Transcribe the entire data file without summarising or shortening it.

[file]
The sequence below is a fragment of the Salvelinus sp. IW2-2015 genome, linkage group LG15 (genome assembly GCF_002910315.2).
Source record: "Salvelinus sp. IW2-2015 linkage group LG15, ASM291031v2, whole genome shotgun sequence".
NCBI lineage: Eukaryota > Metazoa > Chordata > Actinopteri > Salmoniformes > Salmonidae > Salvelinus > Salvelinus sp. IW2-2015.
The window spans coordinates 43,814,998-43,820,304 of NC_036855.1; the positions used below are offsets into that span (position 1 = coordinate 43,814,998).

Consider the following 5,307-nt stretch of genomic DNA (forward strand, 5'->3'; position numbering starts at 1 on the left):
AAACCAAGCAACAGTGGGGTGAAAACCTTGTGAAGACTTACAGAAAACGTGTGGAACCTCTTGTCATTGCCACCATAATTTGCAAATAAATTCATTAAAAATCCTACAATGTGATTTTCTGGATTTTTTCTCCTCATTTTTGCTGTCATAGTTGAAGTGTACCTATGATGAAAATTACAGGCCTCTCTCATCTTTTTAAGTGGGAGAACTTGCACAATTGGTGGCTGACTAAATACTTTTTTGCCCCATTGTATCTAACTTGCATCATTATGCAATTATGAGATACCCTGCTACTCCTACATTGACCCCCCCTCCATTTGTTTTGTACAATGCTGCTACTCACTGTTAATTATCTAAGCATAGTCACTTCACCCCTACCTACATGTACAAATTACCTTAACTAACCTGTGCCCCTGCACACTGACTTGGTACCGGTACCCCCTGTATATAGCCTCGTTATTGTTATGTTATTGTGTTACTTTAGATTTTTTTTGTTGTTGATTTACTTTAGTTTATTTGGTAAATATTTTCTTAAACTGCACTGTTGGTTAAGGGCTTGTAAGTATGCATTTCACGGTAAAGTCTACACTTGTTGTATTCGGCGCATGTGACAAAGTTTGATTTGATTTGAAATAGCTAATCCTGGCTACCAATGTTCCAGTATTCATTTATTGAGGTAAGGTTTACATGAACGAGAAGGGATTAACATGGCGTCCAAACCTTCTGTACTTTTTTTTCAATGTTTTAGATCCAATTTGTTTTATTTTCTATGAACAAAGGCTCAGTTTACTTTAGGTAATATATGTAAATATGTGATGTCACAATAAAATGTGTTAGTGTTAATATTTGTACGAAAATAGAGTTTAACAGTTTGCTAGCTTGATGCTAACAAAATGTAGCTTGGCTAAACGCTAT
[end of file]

The sequence below is a fragment of the Salvelinus sp. IW2-2015 genome, linkage group LG15 (genome assembly GCF_002910315.2).
Source record: "Salvelinus sp. IW2-2015 linkage group LG15, ASM291031v2, whole genome shotgun sequence".
NCBI lineage: Eukaryota > Metazoa > Chordata > Actinopteri > Salmoniformes > Salmonidae > Salvelinus > Salvelinus sp. IW2-2015.
The window spans coordinates 43,814,998-43,820,304 of NC_036855.1; the positions used below are offsets into that span (position 1 = coordinate 43,814,998).

Consider the following 5,307-nt stretch of genomic DNA (forward strand, 5'->3'; position numbering starts at 1 on the left):
AAACCAAGCAACAGTGGGGTGAAAACCTTGTGAAGACTTACAGAAAACGTGTGGAACCTCTTGTCATTGCCACCATAATTTGCAAATAAATTCATTAAAAATCCTACAATGTGATTTTCTGGATTTTTTCTCCTCATTTTTGCTGTCATAGTTGAAGTGTACCTATGATGAAAATTACAGGCCTCTCTCATCTTTTTAAGTGGGAGAACTTGCACAATTGGTGGCTGACTAAATACTTTTTTGCCCCATTGTATCTAACTTGCATCATTATGCAATTATGAGATACCCTGCTACTCCTACATTGACCCCCCCTCCATTTGTTTTGTACAATGCTGCTACTCACTGTTAATTATCTAAGCATAGTCACTTCACCCCTACCTACATGTACAAATTACCTTAACTAACCTGTGCCCCTGCACACTGACTTGGTACCGGTACCCCCTGTATATAGCCTCGTTATTGTTATGTTATTGTGTTACTTTAGATTTTTTTTGTTGTTGATTTACTTTAGTTTATTTGGTAAATATTTTCTTAAACTGCACTGTTGGTTAAGGGCTTGTAAGTATGCATTTCACGGTAAAGTCTACACTTGTTGTATTCGGCGCATGTGACAAAGTTTGATTTGATTTGAAATAGCTAATCCTGGCTACCAATGTTCCAGTATTCATTTATTGAGGTAAGGTTTACATGAACGAGAAGGGATTAACATGGCGTCCAAACCTTCTGTACTTTTTTTTCAATGTTTTAGATCCAATTTGTTTTATTTTCTATGAACAAAGGCTCAGTTTACTTTAGGTAATATATGTAAATATGTGATGTCACAATAAAATGTGTTAGTGTTAATATTTGTACGAAAATAGAGTTTAACAGTTTGCTAGCTTGATGCTAACAAAATGTAGCTTGGCTAAACGCTAT